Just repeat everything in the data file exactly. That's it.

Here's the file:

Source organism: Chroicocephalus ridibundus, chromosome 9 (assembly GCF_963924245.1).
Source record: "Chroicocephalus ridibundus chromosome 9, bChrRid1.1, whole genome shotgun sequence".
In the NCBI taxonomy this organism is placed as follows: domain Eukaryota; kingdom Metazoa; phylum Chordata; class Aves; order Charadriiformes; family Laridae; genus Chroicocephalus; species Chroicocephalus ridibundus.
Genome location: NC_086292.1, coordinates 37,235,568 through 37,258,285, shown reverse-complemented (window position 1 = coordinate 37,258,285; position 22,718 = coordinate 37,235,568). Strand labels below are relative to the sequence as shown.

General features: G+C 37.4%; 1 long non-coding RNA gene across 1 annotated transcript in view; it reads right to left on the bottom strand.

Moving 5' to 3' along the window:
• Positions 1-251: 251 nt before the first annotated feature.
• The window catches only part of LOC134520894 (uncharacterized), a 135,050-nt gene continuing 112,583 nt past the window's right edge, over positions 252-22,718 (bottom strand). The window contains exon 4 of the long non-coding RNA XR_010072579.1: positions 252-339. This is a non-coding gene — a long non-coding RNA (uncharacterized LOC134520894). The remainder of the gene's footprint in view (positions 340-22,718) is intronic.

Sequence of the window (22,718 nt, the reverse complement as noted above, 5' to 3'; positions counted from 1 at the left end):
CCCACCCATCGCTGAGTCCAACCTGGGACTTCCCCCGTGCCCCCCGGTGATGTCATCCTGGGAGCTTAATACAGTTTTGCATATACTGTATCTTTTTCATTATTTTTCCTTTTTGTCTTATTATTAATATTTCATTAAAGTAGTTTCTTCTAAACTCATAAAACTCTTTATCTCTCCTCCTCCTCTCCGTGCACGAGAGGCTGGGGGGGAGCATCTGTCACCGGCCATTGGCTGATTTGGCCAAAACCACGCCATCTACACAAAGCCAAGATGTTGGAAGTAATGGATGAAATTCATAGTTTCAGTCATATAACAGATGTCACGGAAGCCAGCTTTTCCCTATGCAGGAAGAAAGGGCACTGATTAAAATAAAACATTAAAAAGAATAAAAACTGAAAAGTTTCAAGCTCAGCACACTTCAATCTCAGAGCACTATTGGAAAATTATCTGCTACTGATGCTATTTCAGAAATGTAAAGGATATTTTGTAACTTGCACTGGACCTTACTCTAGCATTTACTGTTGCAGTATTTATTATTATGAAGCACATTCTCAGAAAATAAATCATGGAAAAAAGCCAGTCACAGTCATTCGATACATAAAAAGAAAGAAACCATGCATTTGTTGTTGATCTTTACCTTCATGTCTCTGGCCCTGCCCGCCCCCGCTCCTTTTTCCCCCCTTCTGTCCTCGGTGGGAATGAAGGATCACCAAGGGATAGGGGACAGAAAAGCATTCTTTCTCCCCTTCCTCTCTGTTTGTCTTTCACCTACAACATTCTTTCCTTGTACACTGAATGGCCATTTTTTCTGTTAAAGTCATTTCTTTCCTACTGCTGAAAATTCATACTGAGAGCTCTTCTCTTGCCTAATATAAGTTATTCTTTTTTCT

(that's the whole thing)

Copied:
Source organism: Chroicocephalus ridibundus, chromosome 9 (assembly GCF_963924245.1).
Source record: "Chroicocephalus ridibundus chromosome 9, bChrRid1.1, whole genome shotgun sequence".
In the NCBI taxonomy this organism is placed as follows: domain Eukaryota; kingdom Metazoa; phylum Chordata; class Aves; order Charadriiformes; family Laridae; genus Chroicocephalus; species Chroicocephalus ridibundus.
Genome location: NC_086292.1, coordinates 37,235,568 through 37,258,285, shown reverse-complemented (window position 1 = coordinate 37,258,285; position 22,718 = coordinate 37,235,568). Strand labels below are relative to the sequence as shown.

General features: G+C 37.4%; 1 long non-coding RNA gene across 1 annotated transcript in view; it reads right to left on the bottom strand.

Moving 5' to 3' along the window:
• Positions 1-251: 251 nt before the first annotated feature.
• The window catches only part of LOC134520894 (uncharacterized), a 135,050-nt gene continuing 112,583 nt past the window's right edge, over positions 252-22,718 (bottom strand). The window contains exon 4 of the long non-coding RNA XR_010072579.1: positions 252-339. This is a non-coding gene — a long non-coding RNA (uncharacterized LOC134520894). The remainder of the gene's footprint in view (positions 340-22,718) is intronic.

Sequence of the window (22,718 nt, the reverse complement as noted above, 5' to 3'; positions counted from 1 at the left end):
CCCACCCATCGCTGAGTCCAACCTGGGACTTCCCCCGTGCCCCCCGGTGATGTCATCCTGGGAGCTTAATACAGTTTTGCATATACTGTATCTTTTTCATTATTTTTCCTTTTTGTCTTATTATTAATATTTCATTAAAGTAGTTTCTTCTAAACTCATAAAACTCTTTATCTCTCCTCCTCCTCTCCGTGCACGAGAGGCTGGGGGGGAGCATCTGTCACCGGCCATTGGCTGATTTGGCCAAAACCACGCCATCTACACAAAGCCAAGATGTTGGAAGTAATGGATGAAATTCATAGTTTCAGTCATATAACAGATGTCACGGAAGCCAGCTTTTCCCTATGCAGGAAGAAAGGGCACTGATTAAAATAAAACATTAAAAAGAATAAAAACTGAAAAGTTTCAAGCTCAGCACACTTCAATCTCAGAGCACTATTGGAAAATTATCTGCTACTGATGCTATTTCAGAAATGTAAAGGATATTTTGTAACTTGCACTGGACCTTACTCTAGCATTTACTGTTGCAGTATTTATTATTATGAAGCACATTCTCAGAAAATAAATCATGGAAAAAAGCCAGTCACAGTCATTCGATACATAAAAAGAAAGAAACCATGCATTTGTTGTTGATCTTTACCTTCATGTCTCTGGCCCTGCCCGCCCCCGCTCCTTTTTCCCCCCTTCTGTCCTCGGTGGGAATGAAGGATCACCAAGGGATAGGGGACAGAAAAGCATTCTTTCTCCCCTTCCTCTCTGTTTGTCTTTCACCTACAACATTCTTTCCTTGTACACTGAATGGCCATTTTTTCTGTTAAAGTCATTTCTTTCCTACTGCTGAAAATTCATACTGAGAGCTCTTCTCTTGCCTAATATAAGTTATTCTTTTTTCT